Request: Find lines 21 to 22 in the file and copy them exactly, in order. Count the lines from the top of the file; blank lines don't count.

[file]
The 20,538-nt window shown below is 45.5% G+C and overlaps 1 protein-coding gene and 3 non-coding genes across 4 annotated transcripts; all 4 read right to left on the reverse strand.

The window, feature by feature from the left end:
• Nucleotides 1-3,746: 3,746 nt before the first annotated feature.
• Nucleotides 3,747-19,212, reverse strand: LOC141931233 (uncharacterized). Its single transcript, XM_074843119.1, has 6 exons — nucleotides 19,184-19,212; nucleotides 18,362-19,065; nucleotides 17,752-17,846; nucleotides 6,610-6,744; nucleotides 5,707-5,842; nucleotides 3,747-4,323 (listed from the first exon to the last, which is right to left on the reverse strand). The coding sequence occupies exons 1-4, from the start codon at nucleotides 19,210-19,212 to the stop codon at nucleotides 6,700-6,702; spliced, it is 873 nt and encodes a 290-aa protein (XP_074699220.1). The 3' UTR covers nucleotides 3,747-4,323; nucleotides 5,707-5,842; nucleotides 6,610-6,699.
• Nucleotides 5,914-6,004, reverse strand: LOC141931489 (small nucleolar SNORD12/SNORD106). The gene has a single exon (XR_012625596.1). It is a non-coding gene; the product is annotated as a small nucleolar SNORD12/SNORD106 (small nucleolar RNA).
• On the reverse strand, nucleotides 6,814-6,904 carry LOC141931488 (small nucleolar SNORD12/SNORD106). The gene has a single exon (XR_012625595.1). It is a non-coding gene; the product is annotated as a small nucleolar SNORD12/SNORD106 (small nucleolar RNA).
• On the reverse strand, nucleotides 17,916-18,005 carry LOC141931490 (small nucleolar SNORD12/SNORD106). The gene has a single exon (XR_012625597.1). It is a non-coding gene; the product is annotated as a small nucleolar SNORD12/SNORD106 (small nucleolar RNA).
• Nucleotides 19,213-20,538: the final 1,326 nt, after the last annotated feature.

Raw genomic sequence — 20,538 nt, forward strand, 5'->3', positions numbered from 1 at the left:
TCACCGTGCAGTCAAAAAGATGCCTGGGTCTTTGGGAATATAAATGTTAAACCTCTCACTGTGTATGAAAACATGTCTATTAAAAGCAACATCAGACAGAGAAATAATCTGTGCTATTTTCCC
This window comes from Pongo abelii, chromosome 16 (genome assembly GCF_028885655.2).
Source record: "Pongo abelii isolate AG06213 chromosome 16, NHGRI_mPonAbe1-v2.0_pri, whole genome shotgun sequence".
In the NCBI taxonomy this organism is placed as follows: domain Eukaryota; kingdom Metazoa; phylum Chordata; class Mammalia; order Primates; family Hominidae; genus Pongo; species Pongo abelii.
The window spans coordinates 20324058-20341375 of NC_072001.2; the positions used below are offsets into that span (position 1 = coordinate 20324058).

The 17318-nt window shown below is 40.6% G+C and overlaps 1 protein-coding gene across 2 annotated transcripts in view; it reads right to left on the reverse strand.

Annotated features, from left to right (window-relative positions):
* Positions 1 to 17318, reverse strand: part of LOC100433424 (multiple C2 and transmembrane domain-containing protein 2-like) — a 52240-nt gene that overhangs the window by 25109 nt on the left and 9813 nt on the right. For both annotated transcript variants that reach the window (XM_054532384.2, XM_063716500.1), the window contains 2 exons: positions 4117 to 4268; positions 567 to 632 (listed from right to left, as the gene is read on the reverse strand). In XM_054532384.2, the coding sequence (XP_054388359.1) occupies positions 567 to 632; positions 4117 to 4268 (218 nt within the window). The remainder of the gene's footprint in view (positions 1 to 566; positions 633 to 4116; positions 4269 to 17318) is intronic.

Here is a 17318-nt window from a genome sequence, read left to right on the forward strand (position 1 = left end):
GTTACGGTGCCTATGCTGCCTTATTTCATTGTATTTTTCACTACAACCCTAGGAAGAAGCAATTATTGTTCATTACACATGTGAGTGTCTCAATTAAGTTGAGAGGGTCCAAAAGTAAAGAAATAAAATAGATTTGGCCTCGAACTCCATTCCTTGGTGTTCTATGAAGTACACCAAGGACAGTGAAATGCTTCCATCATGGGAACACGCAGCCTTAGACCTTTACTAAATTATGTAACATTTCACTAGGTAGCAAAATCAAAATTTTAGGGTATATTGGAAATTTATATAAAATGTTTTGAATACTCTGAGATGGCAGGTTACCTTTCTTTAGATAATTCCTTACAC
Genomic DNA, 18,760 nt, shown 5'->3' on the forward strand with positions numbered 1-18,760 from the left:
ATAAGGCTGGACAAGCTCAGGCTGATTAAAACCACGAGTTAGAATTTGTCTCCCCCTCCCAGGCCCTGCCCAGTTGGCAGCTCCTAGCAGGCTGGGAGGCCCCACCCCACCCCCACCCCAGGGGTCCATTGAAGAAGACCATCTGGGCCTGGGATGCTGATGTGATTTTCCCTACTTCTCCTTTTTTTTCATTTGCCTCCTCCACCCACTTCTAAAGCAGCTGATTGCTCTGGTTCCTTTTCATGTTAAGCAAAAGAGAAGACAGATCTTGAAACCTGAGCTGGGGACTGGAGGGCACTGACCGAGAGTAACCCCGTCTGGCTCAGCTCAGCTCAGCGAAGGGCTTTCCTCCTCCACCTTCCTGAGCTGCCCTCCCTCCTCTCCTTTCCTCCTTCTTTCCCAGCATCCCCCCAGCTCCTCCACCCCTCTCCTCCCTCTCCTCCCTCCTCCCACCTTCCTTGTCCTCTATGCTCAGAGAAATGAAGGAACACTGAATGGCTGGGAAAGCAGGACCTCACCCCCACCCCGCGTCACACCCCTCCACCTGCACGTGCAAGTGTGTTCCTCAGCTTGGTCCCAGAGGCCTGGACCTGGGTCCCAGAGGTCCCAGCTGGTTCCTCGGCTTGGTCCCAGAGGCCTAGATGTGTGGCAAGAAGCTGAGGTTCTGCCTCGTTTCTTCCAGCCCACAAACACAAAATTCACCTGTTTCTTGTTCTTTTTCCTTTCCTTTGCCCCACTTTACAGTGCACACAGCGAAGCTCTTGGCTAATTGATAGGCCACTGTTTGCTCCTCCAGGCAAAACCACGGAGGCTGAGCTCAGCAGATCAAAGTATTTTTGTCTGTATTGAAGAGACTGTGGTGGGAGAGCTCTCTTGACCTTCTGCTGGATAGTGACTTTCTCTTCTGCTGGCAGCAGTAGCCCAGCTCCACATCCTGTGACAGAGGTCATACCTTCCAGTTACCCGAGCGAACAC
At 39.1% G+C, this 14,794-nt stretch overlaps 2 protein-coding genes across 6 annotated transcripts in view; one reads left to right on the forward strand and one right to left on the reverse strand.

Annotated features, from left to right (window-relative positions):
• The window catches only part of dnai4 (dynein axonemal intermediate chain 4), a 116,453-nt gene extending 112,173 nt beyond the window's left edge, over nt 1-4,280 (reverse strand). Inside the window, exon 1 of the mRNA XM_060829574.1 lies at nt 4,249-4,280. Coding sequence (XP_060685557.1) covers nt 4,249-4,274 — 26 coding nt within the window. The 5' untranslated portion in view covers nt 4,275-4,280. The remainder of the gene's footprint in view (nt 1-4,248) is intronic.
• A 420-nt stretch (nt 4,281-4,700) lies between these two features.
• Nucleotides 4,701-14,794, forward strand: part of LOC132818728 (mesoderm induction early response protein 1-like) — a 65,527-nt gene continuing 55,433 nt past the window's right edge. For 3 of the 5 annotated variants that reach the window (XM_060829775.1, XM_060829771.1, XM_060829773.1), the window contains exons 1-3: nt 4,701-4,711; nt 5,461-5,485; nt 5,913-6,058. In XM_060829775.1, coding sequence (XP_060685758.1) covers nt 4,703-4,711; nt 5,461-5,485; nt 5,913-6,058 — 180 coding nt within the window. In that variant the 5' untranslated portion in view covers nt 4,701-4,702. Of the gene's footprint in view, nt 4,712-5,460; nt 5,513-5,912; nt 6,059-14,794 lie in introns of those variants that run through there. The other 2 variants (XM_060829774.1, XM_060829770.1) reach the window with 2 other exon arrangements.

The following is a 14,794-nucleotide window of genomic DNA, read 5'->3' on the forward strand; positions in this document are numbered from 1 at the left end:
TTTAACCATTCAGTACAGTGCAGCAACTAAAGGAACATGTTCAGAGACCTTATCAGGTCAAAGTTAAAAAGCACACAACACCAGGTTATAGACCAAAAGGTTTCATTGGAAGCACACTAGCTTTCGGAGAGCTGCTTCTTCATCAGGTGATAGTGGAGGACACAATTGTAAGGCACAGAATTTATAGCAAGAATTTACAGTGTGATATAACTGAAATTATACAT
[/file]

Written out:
ATAAGGCTGGACAAGCTCAGGCTGATTAAAACCACGAGTTAGAATTTGTCTCCCCCTCCCAGGCCCTGCCCAGTTGGCAGCTCCTAGCAGGCTGGGAGGCCCCACCCCACCCCCACCCCAGGGGTCCATTGAAGAAGACCATCTGGGCCTGGGATGCTGATGTGATTTTCCCTACTTCTCCTTTTTTTTCATTTGCCTCCTCCACCCACTTCTAAAGCAGCTGATTGCTCTGGTTCCTTTTCATGTTAAGCAAAAGAGAAGACAGATCTTGAAACCTGAGCTGGGGACTGGAGGGCACTGACCGAGAGTAACCCCGTCTGGCTCAGCTCAGCTCAGCGAAGGGCTTTCCTCCTCCACCTTCCTGAGCTGCCCTCCCTCCTCTCCTTTCCTCCTTCTTTCCCAGCATCCCCCCAGCTCCTCCACCCCTCTCCTCCCTCTCCTCCCTCCTCCCACCTTCCTTGTCCTCTATGCTCAGAGAAATGAAGGAACACTGAATGGCTGGGAAAGCAGGACCTCACCCCCACCCCGCGTCACACCCCTCCACCTGCACGTGCAAGTGTGTTCCTCAGCTTGGTCCCAGAGGCCTGGACCTGGGTCCCAGAGGTCCCAGCTGGTTCCTCGGCTTGGTCCCAGAGGCCTAGATGTGTGGCAAGAAGCTGAGGTTCTGCCTCGTTTCTTCCAGCCCACAAACACAAAATTCACCTGTTTCTTGTTCTTTTTCCTTTCCTTTGCCCCACTTTACAGTGCACACAGCGAAGCTCTTGGCTAATTGATAGGCCACTGTTTGCTCCTCCAGGCAAAACCACGGAGGCTGAGCTCAGCAGATCAAAGTATTTTTGTCTGTATTGAAGAGACTGTGGTGGGAGAGCTCTCTTGACCTTCTGCTGGATAGTGACTTTCTCTTCTGCTGGCAGCAGTAGCCCAGCTCCACATCCTGTGACAGAGGTCATACCTTCCAGTTACCCGAGCGAACAC
At 39.1% G+C, this 14,794-nt stretch overlaps 2 protein-coding genes across 6 annotated transcripts in view; one reads left to right on the forward strand and one right to left on the reverse strand.